Sunday, 27 April 2014

Discovering the Secrets of Walter Mitty

Driving into London just before Christmas, I spotted the poster of Ben Stiller as Walter Mitty rushing across the sky, and I had to see the film!
We studied the original short story by James Thurber for 'O' Level in Modern Short Stories (which is still available).
'Modern' is quite a misnomer, because the stories were all written around the first half of the twentieth century, but the authors are famous, and the stories have lingered in my mind over the years, such as Peaches  by Dylan Thomas, Tickets, Please by D.H. Lawrence, and The Ice Palace by F. Scott Fitzgerald.
The Secret Life of Walter Mitty is only seven pages long! So it's amazing that two full length feature films have been made from it. ( The other in 1947, starred Danny Kaye.)
Mitty and his bossy wife are on a shopping trip. She gives him some errands to run whilst she has her hair done. 'Buy some overshoes!' 'Get some puppy food!' No wonder this meek little man lives in a fantasy world, pretending he's Commander Mitty, commanding a US Navy hydroplane, or Captain Mitty going over the top in the First World War, and it is fitting in the end when his wife pops into a drugstore, leaving him outside in the sleet, that he lights a cigarette and imagines he's being shot by a firing squad!
The film, however, is a feel-good movie. Mitty is in charge of the photo negatives for Life magazine, he's not married, but is in love with Cheryl, a new employee, but can't even bring himself to give her a wink on eHarmony. He still has fantasies of impressing her, but when Negative 25, which is to be used on the cover of the last ever issue of the magazine goes missing, real life becomes just as exciting!
The film has great special effects, photography and music and is well worth watching.

Monday, 21 April 2014

Don't Forget To Read Foreign Fruit by Jojo Moyes!

If you've been following my blog, you'll know that I love books by Jojo Moyes, but I've only just read Foreign Fruit which won the RNA (Romantic Novelists' Association) Novel of the Year Award in 2004. How did I manage to miss this fabulous book?
It's another one of those engrossing stories that Jojo writes so well with a great cast, and begins in the 1950s in Merham, a sleepy East Anglian seaside town. Celia and Lottie (not her sister, but a child that the Holden family took in during the war) are entranced by Adeline and her Bohemian friends who move into Arcadia, an Art Deco house on the seafront.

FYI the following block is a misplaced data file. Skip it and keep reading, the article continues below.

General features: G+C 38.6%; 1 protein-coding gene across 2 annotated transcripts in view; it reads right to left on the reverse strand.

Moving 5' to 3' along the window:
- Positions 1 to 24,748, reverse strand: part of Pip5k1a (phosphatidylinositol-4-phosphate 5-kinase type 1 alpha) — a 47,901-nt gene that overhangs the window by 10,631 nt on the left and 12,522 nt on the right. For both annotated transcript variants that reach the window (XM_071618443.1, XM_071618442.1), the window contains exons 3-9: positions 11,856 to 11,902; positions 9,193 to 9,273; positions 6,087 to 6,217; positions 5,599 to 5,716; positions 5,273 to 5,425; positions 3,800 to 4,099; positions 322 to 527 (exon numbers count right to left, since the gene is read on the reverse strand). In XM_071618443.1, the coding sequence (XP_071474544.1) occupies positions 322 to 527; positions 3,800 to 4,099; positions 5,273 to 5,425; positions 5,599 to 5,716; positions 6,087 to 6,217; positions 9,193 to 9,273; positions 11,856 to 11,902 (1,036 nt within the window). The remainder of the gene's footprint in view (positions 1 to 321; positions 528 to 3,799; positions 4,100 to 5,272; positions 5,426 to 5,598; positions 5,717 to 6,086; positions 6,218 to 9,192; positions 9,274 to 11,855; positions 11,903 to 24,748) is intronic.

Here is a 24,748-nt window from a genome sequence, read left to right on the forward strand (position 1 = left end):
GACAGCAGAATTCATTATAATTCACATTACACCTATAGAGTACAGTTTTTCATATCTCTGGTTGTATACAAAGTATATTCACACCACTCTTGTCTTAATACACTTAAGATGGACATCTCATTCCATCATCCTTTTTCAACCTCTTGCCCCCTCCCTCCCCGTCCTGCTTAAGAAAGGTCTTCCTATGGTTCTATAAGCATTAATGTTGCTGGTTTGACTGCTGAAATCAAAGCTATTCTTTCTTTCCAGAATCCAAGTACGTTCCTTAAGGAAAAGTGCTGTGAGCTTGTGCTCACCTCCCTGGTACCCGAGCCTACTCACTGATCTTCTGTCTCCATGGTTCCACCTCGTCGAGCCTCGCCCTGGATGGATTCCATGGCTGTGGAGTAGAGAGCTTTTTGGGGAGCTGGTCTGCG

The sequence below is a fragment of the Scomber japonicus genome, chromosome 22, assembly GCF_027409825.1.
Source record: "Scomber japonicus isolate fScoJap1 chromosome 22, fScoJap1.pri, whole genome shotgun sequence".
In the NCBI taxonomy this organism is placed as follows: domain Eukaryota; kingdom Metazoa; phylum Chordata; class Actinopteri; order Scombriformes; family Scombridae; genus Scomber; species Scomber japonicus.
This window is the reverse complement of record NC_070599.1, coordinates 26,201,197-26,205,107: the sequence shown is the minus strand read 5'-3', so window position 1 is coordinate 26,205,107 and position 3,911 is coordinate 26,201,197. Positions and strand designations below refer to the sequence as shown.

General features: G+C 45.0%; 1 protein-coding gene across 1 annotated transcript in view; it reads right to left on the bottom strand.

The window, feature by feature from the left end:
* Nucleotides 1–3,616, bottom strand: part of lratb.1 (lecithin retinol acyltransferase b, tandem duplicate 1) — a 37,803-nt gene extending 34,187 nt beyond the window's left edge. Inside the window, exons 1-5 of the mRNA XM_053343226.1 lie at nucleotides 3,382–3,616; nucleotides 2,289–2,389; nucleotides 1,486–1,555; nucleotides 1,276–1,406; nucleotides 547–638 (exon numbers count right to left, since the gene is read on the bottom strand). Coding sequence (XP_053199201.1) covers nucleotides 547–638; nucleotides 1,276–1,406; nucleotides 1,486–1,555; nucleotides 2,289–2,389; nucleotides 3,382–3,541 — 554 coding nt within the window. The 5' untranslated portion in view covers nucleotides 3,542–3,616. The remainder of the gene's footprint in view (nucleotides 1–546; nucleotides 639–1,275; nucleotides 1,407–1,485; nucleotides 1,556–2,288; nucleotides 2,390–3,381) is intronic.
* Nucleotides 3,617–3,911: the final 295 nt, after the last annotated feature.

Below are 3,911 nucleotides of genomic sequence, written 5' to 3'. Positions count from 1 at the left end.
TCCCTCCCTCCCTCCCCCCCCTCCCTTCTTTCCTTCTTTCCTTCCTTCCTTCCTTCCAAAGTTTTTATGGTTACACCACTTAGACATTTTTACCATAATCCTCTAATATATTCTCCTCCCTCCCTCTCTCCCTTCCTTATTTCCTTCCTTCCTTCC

The girls get drawn into the circle of people, including the androgynous Frances, an artist who is in love with Adeline, and Adeline's husband of convenience, Julian.
Eventually, Celia goes away to London, leaving Lottie at home with her family. She writes fabulous letters, but Lottie feels that she can't always believe her especially when she writes about this gorgeous man, Guy, because she's always exaggerating. However, when she does bring him home, Lottie falls hopelessly in love with him, and he with her, even though he's now engaged to Celia. Lottie can't tell him that she's now pregnant with his child, in loyalty to Celia, and their marriage goes ahead. Leaving Lottie with Joe who's a poor second best to Guy.

In the 1950s the town was very against the Bohemian crowd, and now in 2003, the town is against Arcadia being sold to be developed into a hotel for Jones, the owner of a club in London. Jones has hired interior designers, Daisy and Daniel to oversee the work, but when their child, Ellie, is born, Daniel can't cope and leaves Daisy to do the work on her own.  Mrs Bernard, the previous owner of Arcadia, comes in every day to help look after Ellie, but she won't talk about how she came to own the house or what it means to her.
It's when a builder uncovers Frances's mural on the terrace wall, depicting the people that spent the summer there in the 1950s, that secrets are revealed and the characters have to face their past and look to their future.
If you like Jojo Moyes too, don't forget to read this book!

Sunday, 6 April 2014

Travelling back to the South Pacific with James A. Michener

Apart from Pippi Longstocking, (see last blog post!) I wanted to read something more about the South Seas on my trip, so I bought Tales of the South Pacific by James A. Michener for a penny on Amazon, and was impressed that it had won the Pulitzer Prize for Fiction in 1948.
Michener was posted to the South Pacific as a Naval Officer during the Second World War, and this inspired his stories based on the men waiting for the inevitable attack, including the women they fall in love with, and the action when it happens.
Some of the stories may seem familiar as they were made into the musical, South Pacific, such as Our Heroine which introduces us to U.S. Nurse, Nellie Forbush, who falls in love with the French plantation owner, Emile de Beque, whom she hardly knows and then finds he has two children. She sings I'm Gonna Wash That Man Right Out Of My Hair in the show, and well she might because in the book, he has eight!
You might also remember Bloody Mary singing Happy Talk to Joe Cable in the film. In the story called Fo' Dolla', she's nothing like the lovely lady, Juanita Hall, who played the part on stage and screen, and has rivers of red betel juice running down the sides of her mouth which led to her name.
Throughout his stories, Michener takes us to a world of hot sun, lush vegetation, blue seas and coral islands. It's hard to believe that such a beautiful paradise could have been the scene of such terrible fighting, but it was interesting to find out more about those times in his book.